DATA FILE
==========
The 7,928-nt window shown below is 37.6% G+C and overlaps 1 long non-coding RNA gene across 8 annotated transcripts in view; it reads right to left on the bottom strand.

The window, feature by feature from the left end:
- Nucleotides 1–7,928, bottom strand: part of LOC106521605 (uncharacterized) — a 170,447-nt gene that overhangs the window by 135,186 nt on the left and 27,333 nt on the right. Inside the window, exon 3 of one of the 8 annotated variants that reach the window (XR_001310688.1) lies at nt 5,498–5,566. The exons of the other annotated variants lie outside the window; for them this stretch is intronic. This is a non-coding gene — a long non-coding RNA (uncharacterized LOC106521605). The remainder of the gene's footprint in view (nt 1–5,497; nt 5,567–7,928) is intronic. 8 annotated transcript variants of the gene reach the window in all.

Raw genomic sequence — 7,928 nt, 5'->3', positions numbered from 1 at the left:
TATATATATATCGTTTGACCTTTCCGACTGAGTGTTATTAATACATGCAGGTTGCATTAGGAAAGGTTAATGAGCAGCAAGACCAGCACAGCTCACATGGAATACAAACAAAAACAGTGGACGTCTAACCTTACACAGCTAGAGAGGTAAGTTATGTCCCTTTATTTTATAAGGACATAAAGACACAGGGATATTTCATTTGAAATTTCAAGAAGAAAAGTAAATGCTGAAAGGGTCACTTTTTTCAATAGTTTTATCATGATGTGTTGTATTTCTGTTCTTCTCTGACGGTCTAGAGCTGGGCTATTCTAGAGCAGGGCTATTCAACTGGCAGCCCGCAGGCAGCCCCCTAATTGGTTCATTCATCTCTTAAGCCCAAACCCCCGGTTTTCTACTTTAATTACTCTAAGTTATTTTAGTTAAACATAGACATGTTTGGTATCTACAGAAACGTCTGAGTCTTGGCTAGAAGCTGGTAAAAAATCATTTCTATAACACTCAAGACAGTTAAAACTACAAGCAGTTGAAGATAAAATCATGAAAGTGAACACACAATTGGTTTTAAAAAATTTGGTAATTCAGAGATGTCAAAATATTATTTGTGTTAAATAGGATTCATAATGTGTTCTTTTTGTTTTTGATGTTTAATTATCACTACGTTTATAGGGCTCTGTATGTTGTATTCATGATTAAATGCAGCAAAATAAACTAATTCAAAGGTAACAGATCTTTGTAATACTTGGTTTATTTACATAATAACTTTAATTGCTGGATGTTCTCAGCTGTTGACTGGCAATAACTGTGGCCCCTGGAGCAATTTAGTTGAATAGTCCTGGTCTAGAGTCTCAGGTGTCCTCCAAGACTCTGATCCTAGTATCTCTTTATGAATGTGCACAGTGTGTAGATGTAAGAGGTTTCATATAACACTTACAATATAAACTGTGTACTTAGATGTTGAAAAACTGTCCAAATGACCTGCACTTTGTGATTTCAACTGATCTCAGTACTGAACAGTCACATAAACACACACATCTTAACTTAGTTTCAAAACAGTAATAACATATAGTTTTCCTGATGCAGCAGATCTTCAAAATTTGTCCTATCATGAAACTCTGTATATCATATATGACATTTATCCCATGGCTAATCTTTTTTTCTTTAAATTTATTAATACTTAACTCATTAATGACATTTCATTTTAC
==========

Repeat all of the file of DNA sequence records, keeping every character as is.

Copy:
The 7,928-nt window shown below is 37.6% G+C and overlaps 1 long non-coding RNA gene across 8 annotated transcripts in view; it reads right to left on the bottom strand.

The window, feature by feature from the left end:
- Nucleotides 1–7,928, bottom strand: part of LOC106521605 (uncharacterized) — a 170,447-nt gene that overhangs the window by 135,186 nt on the left and 27,333 nt on the right. Inside the window, exon 3 of one of the 8 annotated variants that reach the window (XR_001310688.1) lies at nt 5,498–5,566. The exons of the other annotated variants lie outside the window; for them this stretch is intronic. This is a non-coding gene — a long non-coding RNA (uncharacterized LOC106521605). The remainder of the gene's footprint in view (nt 1–5,497; nt 5,567–7,928) is intronic. 8 annotated transcript variants of the gene reach the window in all.

Raw genomic sequence — 7,928 nt, 5'->3', positions numbered from 1 at the left:
TATATATATATCGTTTGACCTTTCCGACTGAGTGTTATTAATACATGCAGGTTGCATTAGGAAAGGTTAATGAGCAGCAAGACCAGCACAGCTCACATGGAATACAAACAAAAACAGTGGACGTCTAACCTTACACAGCTAGAGAGGTAAGTTATGTCCCTTTATTTTATAAGGACATAAAGACACAGGGATATTTCATTTGAAATTTCAAGAAGAAAAGTAAATGCTGAAAGGGTCACTTTTTTCAATAGTTTTATCATGATGTGTTGTATTTCTGTTCTTCTCTGACGGTCTAGAGCTGGGCTATTCTAGAGCAGGGCTATTCAACTGGCAGCCCGCAGGCAGCCCCCTAATTGGTTCATTCATCTCTTAAGCCCAAACCCCCGGTTTTCTACTTTAATTACTCTAAGTTATTTTAGTTAAACATAGACATGTTTGGTATCTACAGAAACGTCTGAGTCTTGGCTAGAAGCTGGTAAAAAATCATTTCTATAACACTCAAGACAGTTAAAACTACAAGCAGTTGAAGATAAAATCATGAAAGTGAACACACAATTGGTTTTAAAAAATTTGGTAATTCAGAGATGTCAAAATATTATTTGTGTTAAATAGGATTCATAATGTGTTCTTTTTGTTTTTGATGTTTAATTATCACTACGTTTATAGGGCTCTGTATGTTGTATTCATGATTAAATGCAGCAAAATAAACTAATTCAAAGGTAACAGATCTTTGTAATACTTGGTTTATTTACATAATAACTTTAATTGCTGGATGTTCTCAGCTGTTGACTGGCAATAACTGTGGCCCCTGGAGCAATTTAGTTGAATAGTCCTGGTCTAGAGTCTCAGGTGTCCTCCAAGACTCTGATCCTAGTATCTCTTTATGAATGTGCACAGTGTGTAGATGTAAGAGGTTTCATATAACACTTACAATATAAACTGTGTACTTAGATGTTGAAAAACTGTCCAAATGACCTGCACTTTGTGATTTCAACTGATCTCAGTACTGAACAGTCACATAAACACACACATCTTAACTTAGTTTCAAAACAGTAATAACATATAGTTTTCCTGATGCAGCAGATCTTCAAAATTTGTCCTATCATGAAACTCTGTATATCATATATGACATTTATCCCATGGCTAATCTTTTTTTCTTTAAATTTATTAATACTTAACTCATTAATGACATTTCATTTTAC